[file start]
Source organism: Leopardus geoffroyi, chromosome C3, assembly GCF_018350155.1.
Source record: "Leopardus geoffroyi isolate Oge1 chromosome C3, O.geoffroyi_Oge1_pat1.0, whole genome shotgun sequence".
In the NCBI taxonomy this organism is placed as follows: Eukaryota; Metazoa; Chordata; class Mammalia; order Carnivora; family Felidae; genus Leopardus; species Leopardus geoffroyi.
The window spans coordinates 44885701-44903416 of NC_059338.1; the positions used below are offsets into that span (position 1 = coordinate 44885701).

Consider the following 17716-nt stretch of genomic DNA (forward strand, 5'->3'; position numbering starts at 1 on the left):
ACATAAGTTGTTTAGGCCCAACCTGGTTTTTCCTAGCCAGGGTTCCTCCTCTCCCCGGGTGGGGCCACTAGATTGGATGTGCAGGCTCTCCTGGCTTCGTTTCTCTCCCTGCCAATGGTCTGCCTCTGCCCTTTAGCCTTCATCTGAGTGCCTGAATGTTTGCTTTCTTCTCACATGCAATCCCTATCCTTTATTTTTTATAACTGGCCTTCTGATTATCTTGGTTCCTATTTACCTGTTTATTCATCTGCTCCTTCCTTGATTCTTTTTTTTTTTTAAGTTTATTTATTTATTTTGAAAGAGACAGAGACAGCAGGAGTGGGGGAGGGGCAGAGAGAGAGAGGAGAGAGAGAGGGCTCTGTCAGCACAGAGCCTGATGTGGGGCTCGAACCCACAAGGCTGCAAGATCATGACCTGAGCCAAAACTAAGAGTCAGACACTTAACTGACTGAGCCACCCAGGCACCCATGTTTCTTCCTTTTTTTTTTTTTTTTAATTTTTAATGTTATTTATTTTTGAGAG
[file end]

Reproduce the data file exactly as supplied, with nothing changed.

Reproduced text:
Source organism: Leopardus geoffroyi, chromosome C3, assembly GCF_018350155.1.
Source record: "Leopardus geoffroyi isolate Oge1 chromosome C3, O.geoffroyi_Oge1_pat1.0, whole genome shotgun sequence".
In the NCBI taxonomy this organism is placed as follows: Eukaryota; Metazoa; Chordata; class Mammalia; order Carnivora; family Felidae; genus Leopardus; species Leopardus geoffroyi.
The window spans coordinates 44885701-44903416 of NC_059338.1; the positions used below are offsets into that span (position 1 = coordinate 44885701).

Consider the following 17716-nt stretch of genomic DNA (forward strand, 5'->3'; position numbering starts at 1 on the left):
ACATAAGTTGTTTAGGCCCAACCTGGTTTTTCCTAGCCAGGGTTCCTCCTCTCCCCGGGTGGGGCCACTAGATTGGATGTGCAGGCTCTCCTGGCTTCGTTTCTCTCCCTGCCAATGGTCTGCCTCTGCCCTTTAGCCTTCATCTGAGTGCCTGAATGTTTGCTTTCTTCTCACATGCAATCCCTATCCTTTATTTTTTATAACTGGCCTTCTGATTATCTTGGTTCCTATTTACCTGTTTATTCATCTGCTCCTTCCTTGATTCTTTTTTTTTTTTAAGTTTATTTATTTATTTTGAAAGAGACAGAGACAGCAGGAGTGGGGGAGGGGCAGAGAGAGAGAGGAGAGAGAGAGGGCTCTGTCAGCACAGAGCCTGATGTGGGGCTCGAACCCACAAGGCTGCAAGATCATGACCTGAGCCAAAACTAAGAGTCAGACACTTAACTGACTGAGCCACCCAGGCACCCATGTTTCTTCCTTTTTTTTTTTTTTTTAATTTTTAATGTTATTTATTTTTGAGAG